New French gadget - flying soldiers

New French gadget - flying soldiers

This is a discussion on New French gadget - flying soldiers within the Law Enforcement, Military & Homeland Security Discussion forums, part of the Related Topics category; This new French flying hoverboard has come a long way since the flying backpack that guy used in the 1970's to fly into football stadiums. ...

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    VIP Member Array HotBrass45's Avatar
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    New French gadget - flying soldiers

    This new French flying hoverboard has come a long way since the flying backpack that guy used in the 1970's to fly into football stadiums. This thing looks very fast and maneuverable. It may have some application for certain military and police missions. I can't find anything on range, but apparently someone is going to attempt to cross the English Channel on one. The audio is French. Video of the guy flying starts about 0:30 in

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    That's pretty well developed at this point. I'm wondering how they are stabilizing the thing; it seems quite solidly in place in the air.
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    THe flyer made a clear target when silhouetted against the sky. I would not want to hover over battleground on that craft. And if vertical envelopment of the enemy went tactical I would prefer warriors going in by helicopter, roping doen if necessary, to flying in on such hovercrafts.

    If vertical envelopment was a battle tactic it would be better to use helicopters and rope down if landing was out of the question. It allows for concentration of force. A squad of infantry in a Blackhawk is, in my opinion, a more realistic attack that the members of the squad flying in on hovercraft. The hovercraft is like the Bastille Day military parade: looks good and that is all.

    Now an unmanned hovercraft with that speed and maneuverability with camera and small weapons would be a Super Drone. I would not mind having some of them in a ground fight.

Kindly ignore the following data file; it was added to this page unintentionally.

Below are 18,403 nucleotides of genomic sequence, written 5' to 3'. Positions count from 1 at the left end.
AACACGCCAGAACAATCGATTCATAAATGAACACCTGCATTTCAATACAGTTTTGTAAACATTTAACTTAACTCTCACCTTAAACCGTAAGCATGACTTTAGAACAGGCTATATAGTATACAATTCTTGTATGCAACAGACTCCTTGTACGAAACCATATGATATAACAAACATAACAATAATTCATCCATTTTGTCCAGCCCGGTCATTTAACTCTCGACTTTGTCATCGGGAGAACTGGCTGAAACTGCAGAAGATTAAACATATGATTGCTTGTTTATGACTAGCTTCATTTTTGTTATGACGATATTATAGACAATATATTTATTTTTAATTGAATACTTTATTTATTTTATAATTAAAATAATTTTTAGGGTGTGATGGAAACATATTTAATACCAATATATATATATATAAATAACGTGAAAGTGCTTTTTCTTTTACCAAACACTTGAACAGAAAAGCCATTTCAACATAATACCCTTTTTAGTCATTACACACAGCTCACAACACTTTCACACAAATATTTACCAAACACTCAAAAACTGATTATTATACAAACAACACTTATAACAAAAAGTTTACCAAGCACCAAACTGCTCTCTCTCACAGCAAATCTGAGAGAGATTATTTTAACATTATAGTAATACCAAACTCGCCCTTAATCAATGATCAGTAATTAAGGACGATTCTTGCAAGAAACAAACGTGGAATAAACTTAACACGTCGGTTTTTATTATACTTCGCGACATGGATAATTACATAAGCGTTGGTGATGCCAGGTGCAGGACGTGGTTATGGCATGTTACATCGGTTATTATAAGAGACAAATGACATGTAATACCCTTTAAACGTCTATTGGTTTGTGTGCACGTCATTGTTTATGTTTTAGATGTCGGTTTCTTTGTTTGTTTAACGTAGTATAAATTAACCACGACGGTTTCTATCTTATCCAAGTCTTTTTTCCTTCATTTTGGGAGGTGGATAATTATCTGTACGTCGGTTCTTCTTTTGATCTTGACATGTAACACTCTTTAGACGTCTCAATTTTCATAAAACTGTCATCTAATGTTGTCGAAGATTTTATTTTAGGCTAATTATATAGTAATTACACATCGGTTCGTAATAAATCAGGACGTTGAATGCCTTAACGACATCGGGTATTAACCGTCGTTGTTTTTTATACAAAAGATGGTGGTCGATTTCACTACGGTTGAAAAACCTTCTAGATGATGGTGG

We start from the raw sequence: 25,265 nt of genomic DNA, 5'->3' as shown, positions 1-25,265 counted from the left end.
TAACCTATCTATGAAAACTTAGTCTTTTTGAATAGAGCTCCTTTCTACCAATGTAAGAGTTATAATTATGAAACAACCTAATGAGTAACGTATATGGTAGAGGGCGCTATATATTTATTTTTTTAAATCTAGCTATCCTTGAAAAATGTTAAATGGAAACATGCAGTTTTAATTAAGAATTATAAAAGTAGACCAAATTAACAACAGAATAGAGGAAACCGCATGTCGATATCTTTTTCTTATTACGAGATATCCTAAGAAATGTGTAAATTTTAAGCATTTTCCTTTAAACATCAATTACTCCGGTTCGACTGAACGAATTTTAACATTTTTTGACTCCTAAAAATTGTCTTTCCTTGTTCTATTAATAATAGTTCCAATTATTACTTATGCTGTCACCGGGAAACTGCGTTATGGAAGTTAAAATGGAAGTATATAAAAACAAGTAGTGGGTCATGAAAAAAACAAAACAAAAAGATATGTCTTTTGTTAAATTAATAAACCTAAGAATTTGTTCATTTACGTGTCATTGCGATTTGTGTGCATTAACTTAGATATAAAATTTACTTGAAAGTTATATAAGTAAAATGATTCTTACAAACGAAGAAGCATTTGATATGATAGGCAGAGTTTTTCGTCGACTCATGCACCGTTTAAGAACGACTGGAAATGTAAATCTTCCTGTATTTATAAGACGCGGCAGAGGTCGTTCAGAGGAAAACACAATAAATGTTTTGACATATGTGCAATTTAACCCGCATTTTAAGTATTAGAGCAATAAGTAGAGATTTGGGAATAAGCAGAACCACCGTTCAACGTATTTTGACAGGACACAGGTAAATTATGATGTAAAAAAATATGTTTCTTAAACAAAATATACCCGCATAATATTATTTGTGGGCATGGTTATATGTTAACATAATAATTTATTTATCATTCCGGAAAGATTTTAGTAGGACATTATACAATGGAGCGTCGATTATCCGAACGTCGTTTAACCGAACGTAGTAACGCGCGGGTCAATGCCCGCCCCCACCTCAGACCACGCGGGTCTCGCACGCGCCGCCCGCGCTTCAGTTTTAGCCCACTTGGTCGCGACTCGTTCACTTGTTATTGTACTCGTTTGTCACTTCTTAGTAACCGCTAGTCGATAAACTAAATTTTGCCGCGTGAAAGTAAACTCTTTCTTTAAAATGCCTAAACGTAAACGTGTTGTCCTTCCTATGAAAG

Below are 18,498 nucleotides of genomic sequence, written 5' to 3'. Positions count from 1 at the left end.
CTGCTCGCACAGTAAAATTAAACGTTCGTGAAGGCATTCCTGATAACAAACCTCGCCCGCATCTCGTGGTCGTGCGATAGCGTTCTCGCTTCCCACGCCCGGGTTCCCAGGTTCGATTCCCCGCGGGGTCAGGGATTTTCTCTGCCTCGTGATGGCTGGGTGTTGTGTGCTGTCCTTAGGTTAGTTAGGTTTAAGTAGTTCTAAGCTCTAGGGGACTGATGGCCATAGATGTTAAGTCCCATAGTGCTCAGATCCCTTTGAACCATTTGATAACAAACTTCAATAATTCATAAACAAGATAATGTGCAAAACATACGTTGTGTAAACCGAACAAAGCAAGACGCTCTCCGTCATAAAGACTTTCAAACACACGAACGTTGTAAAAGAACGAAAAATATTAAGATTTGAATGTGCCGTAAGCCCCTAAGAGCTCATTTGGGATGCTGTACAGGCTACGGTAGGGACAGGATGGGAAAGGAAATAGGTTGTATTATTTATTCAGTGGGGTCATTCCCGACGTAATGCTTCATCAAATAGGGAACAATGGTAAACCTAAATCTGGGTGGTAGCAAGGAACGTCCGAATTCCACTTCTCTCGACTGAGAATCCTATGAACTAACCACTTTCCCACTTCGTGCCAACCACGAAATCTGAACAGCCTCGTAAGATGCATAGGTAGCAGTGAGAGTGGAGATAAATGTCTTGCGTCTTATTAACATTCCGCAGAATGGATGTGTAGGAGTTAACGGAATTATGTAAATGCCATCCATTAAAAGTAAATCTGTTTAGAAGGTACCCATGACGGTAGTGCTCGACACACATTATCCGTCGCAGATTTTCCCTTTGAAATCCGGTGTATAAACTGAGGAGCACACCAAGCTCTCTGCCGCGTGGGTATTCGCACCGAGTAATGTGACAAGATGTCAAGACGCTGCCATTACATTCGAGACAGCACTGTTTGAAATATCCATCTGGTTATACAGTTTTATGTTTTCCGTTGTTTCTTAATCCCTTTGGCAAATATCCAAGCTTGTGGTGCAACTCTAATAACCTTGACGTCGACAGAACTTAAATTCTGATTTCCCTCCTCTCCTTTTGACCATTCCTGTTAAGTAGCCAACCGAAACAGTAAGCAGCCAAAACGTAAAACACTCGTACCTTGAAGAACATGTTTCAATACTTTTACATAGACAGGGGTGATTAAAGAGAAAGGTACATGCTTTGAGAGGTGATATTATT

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    4 miniature jet engines with their thrust angles controlled by gyro(s). As the pilot leans in the direction he wants to go the gyro(s) move the engines thrust accordingly. Kind of like a flying segway. Those motors gobble fuel like their big brothers so range is limited i suspect. I believe the top speed is 80mph on that model.

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    Senior Member Array Frodebro's Avatar
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    I suppose that might work out okay if used against an enemy that doesnít have skeet shooting as a popular sport.

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    Word is that the French will use this device in shock raids for confiscating the three mostly highly illegal substances under French law - deodorant, soap and toothpaste.
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    I'd think unmanned heat seeking drones in swarms, delivering small anti-personnels would be cool.
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    To this idea I say, "PULL!"
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    For certain special forces missions this would be an interesting option. For example, would allow you to get a squad onto a roof top simultaneously, rather than roping down 2x2 from a helicopter.

    Helicopters also make large targets for ground fire, and a hovering helicopter is very vulnerable. An individual on one of these is a much smaller target that wonít show up on radar.

    I canít imagine the training accident rate, however. Clearly not something for the average infantryman.
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    Quote Originally Posted by 10thmtn View Post
    For certain special forces missions this would be an interesting option. For example, would allow you to get a squad onto a roof top simultaneously, rather than roping down 2x2 from a helicopter.